Maiko Maya King

* The U.S. Patent and Trademark Office has been operating without a director for almost a year and a half, and Sen. Orrin Hatch is calling it “inexcusable.” Here’s his politely pissed off letter to President Barack Obama. [Corporate Counsel]

* The chief judge of Florida’s 18th Judicial Circuit Court wants you to know Judge John “I’ll Just Beat Your Ass” Murphy’s behavior “in no way reflects the typical manner that courtrooms are managed … in this circuit.” [WSJ Law Blog]

* Weed has been legal and free flowing in Colorado for months, but now the state is starting to see its dark side. It seems morons who get too high are accidentally killing themselves and others. [New York Times]

* InfiLaw’s bid to purchase Charleston Law reached the pages of the NYT, with a shout-out to one “scrappy website” that referred to the company by its one true name: “diploma mill.” [DealBook / New York Times]

* “Why would you bring black people into the world?” An ex-lover/employee of Donald Sterling is suing him for racial and sexual harassment over lovely comments like this. She’s repped by Gloria Allred. [CNN]

Recently benchslapped attorney Francis Malofiy has hopped right back on that horse and followed through on his threat and filed a lawsuit against Led Zeppelin, alleging they stole the guitar riff from Stairway to Heaven.

Apparently, Malofiy failed to take to heart the admonitions of the judge in the Usher case, because this complaint also plays fast and loose with traditional formatting.

So what’s the bustle in this guy’s hedgerow?

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Christina Gagnier

Lawyers are not necessarily members of the most beloved profession. While an obvious statement, it is important to realize that your work may end up, despite your most ardent efforts, upsetting your own clients or any foes that you may have had in the course of a litigation matter.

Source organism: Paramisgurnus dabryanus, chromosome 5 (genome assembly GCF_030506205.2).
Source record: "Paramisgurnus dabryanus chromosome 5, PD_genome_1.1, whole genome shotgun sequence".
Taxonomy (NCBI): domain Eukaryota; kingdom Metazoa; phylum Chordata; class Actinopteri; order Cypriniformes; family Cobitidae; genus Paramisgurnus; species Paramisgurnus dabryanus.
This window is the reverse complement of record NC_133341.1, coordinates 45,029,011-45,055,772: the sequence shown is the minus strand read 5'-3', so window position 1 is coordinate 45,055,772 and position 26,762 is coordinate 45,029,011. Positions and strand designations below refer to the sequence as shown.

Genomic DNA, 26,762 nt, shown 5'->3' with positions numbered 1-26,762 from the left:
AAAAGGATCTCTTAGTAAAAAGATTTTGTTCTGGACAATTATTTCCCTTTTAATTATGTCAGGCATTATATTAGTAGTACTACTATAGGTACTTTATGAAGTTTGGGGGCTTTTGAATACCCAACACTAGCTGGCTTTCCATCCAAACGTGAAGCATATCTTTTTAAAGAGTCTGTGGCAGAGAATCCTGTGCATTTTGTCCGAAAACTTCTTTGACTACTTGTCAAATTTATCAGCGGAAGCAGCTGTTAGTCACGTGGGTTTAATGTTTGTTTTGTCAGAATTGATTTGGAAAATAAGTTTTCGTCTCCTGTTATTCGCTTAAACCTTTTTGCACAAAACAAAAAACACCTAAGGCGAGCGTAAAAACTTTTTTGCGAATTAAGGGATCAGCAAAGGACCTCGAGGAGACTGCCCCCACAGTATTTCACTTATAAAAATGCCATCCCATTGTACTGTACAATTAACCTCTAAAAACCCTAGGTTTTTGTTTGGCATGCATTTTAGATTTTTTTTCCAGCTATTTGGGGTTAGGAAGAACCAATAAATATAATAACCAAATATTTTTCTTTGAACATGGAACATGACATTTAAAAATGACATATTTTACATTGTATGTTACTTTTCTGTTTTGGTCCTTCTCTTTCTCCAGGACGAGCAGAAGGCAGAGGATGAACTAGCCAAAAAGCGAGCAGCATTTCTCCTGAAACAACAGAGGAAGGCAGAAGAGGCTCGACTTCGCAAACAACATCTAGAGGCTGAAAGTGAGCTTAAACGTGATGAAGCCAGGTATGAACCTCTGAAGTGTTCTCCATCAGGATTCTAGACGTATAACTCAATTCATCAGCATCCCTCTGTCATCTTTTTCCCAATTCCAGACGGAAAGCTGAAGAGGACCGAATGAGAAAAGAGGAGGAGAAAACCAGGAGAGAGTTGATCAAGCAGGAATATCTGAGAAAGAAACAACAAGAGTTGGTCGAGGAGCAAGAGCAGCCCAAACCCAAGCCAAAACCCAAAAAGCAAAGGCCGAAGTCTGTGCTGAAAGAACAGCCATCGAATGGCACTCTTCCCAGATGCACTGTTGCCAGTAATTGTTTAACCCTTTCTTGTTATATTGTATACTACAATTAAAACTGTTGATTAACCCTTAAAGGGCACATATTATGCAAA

One place that many lawyers overlook as a liability is intellectual property. If someone feels the need to get retribution, messing with a firm by taking advantage of “would-be” intellectual property may be a tactic employed. Make sure you are prepared by taking some common sense and low-cost precautions…

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If you plan to work in Biglaw, you know it’s likely you’ll be able to command a very high hourly rate. Just how high we’re talking, though, depends on the area of law in which you choose to practice.

We already knew that litigators handling bet-the-company cases collected nice fees — in some instances up to $1,500 per hour — but there are other practice groups that rake in crazy cash, too.

Keep reading to find out where you’ll be able to make the most bank in Biglaw…

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All too often we seem to see people making copyright claims over public domain works. It’s especially egregious when we see museums do this kind of thing, as happens every so often.

While museums in some other countries like to try to claim that they can create a new copyright on the digital scan of a public domain image, in the U.S. it is generally considered settled law that museums cannot create such a new copyright. Public domain is the public domain….

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It’s great to be an in-house lawyer these days. The jobs enjoy greater prestige than they did in the past. Depending on which company you work for, the compensation can outstrip Biglaw, big time.

And let’s not forget: the work can be very, very interesting. For example, imagine being the general counsel or another in-house lawyer at Apple — a company involved in two of the most high-profile litigation battles currently raging….